Coming on the heels of New York Times public editor Clark Hoyt's column criticizing the paper's McCain investigation, the Sunday political round tables chewed over the McCain-NYT flap. The Times has yet to follow its investigation with additional proof that McCain and Iseman were romantically involved. Dan Rather, no stranger to a controversial investigation of a Republican presidential nominee, weighed in on the Times piece. "These aren't ordinary reporters, these are outstanding journalists," Rather told Chris Matthews, but added: "If they can't back it up they're in a heap of trouble."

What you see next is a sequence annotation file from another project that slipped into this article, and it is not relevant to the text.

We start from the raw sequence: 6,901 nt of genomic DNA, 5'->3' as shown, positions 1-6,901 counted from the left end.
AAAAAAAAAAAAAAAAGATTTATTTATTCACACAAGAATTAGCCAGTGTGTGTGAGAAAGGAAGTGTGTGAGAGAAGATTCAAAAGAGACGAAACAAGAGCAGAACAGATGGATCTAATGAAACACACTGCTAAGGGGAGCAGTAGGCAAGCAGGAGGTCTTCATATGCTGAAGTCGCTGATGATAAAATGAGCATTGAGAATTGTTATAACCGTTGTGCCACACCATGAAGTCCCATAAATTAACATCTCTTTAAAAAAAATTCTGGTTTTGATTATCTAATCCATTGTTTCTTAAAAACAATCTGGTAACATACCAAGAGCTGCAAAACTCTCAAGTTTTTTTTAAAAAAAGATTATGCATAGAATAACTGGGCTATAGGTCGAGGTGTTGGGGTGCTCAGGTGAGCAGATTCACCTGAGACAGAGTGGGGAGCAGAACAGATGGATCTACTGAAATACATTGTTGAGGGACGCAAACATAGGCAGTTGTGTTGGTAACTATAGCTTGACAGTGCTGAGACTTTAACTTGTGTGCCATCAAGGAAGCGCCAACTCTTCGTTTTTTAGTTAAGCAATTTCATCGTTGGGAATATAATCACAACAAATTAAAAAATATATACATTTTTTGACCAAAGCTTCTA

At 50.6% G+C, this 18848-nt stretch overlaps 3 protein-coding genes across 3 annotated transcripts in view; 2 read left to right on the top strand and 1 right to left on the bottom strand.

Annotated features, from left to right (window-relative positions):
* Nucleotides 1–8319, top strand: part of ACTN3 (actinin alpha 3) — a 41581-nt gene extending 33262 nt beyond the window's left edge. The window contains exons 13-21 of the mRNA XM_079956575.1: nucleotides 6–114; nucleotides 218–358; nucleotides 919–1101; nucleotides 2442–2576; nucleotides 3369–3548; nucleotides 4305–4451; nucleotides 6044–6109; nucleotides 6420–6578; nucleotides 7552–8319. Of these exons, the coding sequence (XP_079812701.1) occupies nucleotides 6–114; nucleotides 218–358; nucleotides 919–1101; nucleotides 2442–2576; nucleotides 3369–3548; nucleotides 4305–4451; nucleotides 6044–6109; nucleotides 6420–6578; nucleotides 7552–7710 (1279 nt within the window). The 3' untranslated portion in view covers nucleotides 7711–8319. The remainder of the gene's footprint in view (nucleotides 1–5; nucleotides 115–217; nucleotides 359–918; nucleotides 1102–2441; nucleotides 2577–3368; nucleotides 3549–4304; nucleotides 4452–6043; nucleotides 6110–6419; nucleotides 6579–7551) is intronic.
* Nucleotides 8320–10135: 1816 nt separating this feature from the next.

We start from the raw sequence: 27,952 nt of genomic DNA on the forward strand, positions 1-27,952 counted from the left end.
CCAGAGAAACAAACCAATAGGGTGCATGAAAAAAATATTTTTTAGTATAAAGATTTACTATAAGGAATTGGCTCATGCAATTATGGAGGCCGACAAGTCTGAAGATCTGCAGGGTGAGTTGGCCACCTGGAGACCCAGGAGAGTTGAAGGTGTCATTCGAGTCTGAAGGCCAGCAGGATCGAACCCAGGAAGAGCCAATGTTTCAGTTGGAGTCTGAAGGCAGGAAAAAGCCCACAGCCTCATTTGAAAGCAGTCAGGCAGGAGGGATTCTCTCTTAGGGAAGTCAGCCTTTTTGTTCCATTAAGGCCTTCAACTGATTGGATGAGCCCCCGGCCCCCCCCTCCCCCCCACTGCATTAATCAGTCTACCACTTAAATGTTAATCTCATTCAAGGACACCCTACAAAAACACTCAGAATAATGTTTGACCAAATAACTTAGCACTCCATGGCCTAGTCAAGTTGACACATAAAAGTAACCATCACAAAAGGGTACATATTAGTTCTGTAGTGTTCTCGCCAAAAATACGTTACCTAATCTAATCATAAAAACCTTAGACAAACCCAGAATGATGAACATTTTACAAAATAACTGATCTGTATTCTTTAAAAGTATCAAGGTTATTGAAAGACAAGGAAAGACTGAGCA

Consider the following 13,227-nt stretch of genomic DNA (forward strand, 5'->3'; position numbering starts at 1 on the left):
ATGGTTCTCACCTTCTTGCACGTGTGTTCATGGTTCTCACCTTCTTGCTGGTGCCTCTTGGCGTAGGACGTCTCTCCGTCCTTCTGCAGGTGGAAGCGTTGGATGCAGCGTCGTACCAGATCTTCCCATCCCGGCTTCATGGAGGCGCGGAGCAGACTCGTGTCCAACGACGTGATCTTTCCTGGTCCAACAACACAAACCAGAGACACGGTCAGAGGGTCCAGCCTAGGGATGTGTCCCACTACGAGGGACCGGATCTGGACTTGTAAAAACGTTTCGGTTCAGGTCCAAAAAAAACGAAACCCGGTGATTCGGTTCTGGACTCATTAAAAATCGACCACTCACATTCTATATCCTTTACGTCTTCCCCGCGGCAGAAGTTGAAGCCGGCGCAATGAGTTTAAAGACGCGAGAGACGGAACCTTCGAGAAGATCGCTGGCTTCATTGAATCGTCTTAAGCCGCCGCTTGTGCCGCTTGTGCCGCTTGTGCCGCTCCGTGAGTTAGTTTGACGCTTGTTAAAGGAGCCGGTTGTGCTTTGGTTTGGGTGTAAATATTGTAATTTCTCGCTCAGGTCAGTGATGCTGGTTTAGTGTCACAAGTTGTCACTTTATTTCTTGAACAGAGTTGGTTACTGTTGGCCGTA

Rather found himself in a heap of trouble over a story he couldn't back up. What's interesting about Rather's take is that he seems to recognize that the flaws in his 60 Minutes segment about President Bush's national guard service were his reliance on documents to support a thesis that many said was true based on firm, on-the-record sources. The Times piece suggests that McCain and Iseman carried on a romantic relationship, but never proves it with evidence beyond anonymously quoted concerns voiced by former McCain staffers. As a reader, you get the sense that the Times reporters know more than is stated in print. That might give the reporters confidence in going with their anecdotal evidence. But will that be enough to counter the conservative backlash against the piece? The irony here is that many people never questioned the fundamental truth of Rather's 60 Minutes piece, focusing instead on the potentially fraudulent documents. By leading with the sexual allegations, the Times has opened itself to similar charges on a story that has substance. Indeed, McCain's ties to lobbyists are complex and worthy lines of reporting to explore, given that he's staked his political identity on serving as the scourge of special interests. The Washington Post followed the Times with questions of McCain's connection to lobbyists and hasn't been dragged into the media vortex. In keeping clear of insinuations of sexual impropriety, the Post's pieces have kept the debate trained on McCain--where it should be.